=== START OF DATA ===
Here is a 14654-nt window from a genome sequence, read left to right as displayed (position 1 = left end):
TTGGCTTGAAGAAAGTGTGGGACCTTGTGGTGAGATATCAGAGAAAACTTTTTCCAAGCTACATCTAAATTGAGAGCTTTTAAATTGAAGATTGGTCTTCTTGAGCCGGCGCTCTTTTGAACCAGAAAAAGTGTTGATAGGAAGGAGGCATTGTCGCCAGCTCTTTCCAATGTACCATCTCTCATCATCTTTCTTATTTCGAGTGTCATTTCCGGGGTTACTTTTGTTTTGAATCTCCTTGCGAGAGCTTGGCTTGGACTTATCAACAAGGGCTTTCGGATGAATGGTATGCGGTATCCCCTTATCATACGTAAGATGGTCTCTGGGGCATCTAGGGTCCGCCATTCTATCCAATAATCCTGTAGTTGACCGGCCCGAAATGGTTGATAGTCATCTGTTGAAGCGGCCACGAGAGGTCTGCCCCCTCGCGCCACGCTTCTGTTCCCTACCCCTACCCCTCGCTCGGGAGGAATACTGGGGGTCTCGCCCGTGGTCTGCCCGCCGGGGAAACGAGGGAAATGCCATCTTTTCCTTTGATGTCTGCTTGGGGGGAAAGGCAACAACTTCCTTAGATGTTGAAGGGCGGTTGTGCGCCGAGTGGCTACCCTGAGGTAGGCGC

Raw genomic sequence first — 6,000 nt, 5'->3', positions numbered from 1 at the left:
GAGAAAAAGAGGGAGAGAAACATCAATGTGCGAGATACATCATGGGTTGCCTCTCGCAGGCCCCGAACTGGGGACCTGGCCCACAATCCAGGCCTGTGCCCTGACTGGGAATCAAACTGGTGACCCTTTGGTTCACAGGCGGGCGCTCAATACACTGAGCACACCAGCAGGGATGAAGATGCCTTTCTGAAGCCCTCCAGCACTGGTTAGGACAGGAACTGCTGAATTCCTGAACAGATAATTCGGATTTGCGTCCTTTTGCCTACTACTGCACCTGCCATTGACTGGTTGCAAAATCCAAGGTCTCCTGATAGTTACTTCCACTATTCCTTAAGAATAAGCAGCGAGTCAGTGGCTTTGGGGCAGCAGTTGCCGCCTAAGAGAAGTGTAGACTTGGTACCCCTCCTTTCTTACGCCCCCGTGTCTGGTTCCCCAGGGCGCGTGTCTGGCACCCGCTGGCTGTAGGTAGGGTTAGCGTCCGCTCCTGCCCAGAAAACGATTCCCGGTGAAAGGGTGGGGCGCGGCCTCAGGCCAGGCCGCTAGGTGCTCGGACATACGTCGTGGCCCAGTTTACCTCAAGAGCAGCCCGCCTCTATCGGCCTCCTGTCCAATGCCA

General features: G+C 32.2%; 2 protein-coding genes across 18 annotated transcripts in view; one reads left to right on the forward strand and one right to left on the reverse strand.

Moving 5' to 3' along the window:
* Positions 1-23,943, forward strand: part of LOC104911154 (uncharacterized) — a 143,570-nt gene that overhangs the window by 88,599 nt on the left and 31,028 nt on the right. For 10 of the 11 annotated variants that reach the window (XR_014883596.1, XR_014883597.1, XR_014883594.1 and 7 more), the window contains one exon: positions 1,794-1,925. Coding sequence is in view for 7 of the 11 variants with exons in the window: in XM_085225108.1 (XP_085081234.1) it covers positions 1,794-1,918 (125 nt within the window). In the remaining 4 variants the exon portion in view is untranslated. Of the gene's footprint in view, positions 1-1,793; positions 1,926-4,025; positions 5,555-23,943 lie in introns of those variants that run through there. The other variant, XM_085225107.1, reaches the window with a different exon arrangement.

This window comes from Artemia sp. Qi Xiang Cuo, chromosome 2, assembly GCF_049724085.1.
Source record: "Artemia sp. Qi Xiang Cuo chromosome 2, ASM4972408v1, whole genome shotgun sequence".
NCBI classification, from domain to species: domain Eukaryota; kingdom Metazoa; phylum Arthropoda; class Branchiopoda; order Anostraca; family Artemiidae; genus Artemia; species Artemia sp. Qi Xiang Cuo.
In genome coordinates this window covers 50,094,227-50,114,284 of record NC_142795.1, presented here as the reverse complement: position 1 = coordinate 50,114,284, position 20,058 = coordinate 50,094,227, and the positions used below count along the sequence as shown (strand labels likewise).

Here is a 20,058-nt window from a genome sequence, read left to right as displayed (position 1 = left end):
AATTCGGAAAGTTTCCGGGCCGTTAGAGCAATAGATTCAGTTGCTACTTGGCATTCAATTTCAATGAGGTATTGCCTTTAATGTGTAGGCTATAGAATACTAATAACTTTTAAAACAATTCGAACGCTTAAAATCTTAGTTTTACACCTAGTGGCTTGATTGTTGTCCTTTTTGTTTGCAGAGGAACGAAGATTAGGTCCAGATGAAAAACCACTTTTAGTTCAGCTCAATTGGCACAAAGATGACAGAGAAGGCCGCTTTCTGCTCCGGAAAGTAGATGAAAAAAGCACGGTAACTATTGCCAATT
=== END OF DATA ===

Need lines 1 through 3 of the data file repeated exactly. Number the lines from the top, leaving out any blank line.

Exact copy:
Here is a 14654-nt window from a genome sequence, read left to right as displayed (position 1 = left end):
TTGGCTTGAAGAAAGTGTGGGACCTTGTGGTGAGATATCAGAGAAAACTTTTTCCAAGCTACATCTAAATTGAGAGCTTTTAAATTGAAGATTGGTCTTCTTGAGCCGGCGCTCTTTTGAACCAGAAAAAGTGTTGATAGGAAGGAGGCATTGTCGCCAGCTCTTTCCAATGTACCATCTCTCATCATCTTTCTTATTTCGAGTGTCATTTCCGGGGTTACTTTTGTTTTGAATCTCCTTGCGAGAGCTTGGCTTGGACTTATCAACAAGGGCTTTCGGATGAATGGTATGCGGTATCCCCTTATCATACGTAAGATGGTCTCTGGGGCATCTAGGGTCCGCCATTCTATCCAATAATCCTGTAGTTGACCGGCCCGAAATGGTTGATAGTCATCTGTTGAAGCGGCCACGAGAGGTCTGCCCCCTCGCGCCACGCTTCTGTTCCCTACCCCTACCCCTCGCTCGGGAGGAATACTGGGGGTCTCGCCCGTGGTCTGCCCGCCGGGGAAACGAGGGAAATGCCATCTTTTCCTTTGATGTCTGCTTGGGGGGAAAGGCAACAACTTCCTTAGATGTTGAAGGGCGGTTGTGCGCCGAGTGGCTACCCTGAGGTAGGCGC

Raw genomic sequence first — 6,000 nt, 5'->3', positions numbered from 1 at the left: